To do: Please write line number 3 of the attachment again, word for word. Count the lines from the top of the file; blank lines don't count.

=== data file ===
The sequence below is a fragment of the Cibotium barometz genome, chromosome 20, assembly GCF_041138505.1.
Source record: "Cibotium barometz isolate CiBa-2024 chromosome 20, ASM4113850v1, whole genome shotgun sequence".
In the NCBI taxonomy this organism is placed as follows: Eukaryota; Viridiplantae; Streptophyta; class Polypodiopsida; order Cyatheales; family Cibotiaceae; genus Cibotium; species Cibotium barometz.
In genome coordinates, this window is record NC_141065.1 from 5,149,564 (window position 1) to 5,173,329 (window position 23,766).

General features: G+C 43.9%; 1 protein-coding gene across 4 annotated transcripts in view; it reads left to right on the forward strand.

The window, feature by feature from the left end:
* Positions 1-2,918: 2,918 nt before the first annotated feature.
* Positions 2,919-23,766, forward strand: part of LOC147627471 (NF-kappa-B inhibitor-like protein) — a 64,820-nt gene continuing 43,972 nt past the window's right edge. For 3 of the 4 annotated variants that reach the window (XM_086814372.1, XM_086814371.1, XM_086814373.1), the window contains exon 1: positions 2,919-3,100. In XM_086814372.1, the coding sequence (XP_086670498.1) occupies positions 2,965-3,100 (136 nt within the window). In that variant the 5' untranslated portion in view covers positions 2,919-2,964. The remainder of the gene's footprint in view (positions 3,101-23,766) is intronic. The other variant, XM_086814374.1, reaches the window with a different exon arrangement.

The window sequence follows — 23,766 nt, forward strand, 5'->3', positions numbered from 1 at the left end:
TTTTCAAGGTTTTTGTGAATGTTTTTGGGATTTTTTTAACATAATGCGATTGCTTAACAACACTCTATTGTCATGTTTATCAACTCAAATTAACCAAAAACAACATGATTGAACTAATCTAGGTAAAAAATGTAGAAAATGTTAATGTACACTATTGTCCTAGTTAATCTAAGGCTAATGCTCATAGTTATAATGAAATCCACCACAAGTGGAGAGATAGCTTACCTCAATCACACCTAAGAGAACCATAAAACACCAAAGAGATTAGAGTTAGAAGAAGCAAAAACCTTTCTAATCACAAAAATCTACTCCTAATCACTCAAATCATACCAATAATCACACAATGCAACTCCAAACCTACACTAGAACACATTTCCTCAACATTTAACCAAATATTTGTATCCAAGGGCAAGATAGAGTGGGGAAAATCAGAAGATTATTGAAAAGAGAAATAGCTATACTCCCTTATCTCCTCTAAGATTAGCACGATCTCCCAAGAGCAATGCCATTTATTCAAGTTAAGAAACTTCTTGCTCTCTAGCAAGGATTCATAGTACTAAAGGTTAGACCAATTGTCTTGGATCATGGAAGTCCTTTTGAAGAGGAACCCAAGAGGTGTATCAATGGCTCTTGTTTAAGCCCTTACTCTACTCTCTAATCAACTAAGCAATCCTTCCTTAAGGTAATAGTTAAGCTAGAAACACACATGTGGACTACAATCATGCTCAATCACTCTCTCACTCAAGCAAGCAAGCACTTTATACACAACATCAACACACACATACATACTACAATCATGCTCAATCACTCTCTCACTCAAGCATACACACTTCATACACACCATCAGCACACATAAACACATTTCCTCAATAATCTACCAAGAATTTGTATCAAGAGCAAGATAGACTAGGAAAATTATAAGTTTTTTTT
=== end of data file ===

In the NCBI taxonomy this organism is placed as follows: Eukaryota; Viridiplantae; Streptophyta; class Polypodiopsida; order Cyatheales; family Cibotiaceae; genus Cibotium; species Cibotium barometz.